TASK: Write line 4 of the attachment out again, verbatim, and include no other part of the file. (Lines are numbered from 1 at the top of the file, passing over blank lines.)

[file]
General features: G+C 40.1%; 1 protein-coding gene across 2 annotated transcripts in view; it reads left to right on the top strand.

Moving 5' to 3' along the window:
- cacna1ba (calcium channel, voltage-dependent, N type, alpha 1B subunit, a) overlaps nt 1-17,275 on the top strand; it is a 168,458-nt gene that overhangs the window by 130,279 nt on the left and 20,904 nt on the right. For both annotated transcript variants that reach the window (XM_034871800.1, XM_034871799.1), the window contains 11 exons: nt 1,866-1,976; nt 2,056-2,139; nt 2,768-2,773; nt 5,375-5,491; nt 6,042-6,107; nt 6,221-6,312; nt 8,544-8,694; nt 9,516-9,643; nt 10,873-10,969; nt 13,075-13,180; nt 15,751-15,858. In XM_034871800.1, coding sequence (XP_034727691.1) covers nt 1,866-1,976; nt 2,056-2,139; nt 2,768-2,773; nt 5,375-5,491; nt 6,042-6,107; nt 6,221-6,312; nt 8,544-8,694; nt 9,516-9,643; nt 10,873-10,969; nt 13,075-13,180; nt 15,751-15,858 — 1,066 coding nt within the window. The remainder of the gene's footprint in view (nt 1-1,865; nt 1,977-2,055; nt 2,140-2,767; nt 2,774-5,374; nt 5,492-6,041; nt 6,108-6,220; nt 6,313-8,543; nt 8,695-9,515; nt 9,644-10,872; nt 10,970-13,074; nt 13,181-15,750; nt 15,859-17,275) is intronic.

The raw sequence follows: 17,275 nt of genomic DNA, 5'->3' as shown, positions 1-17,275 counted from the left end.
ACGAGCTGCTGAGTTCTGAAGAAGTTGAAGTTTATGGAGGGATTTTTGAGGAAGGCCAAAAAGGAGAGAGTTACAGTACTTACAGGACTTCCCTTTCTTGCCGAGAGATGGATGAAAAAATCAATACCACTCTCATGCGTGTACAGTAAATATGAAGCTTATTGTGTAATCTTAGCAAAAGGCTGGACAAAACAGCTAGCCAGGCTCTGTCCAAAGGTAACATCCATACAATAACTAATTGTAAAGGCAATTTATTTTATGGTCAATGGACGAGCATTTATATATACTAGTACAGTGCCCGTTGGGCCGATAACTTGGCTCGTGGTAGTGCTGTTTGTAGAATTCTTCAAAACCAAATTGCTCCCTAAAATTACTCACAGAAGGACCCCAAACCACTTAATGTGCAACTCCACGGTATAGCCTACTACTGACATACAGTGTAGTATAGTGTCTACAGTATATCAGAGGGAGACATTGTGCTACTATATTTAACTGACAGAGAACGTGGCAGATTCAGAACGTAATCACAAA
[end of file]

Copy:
The raw sequence follows: 17,275 nt of genomic DNA, 5'->3' as shown, positions 1-17,275 counted from the left end.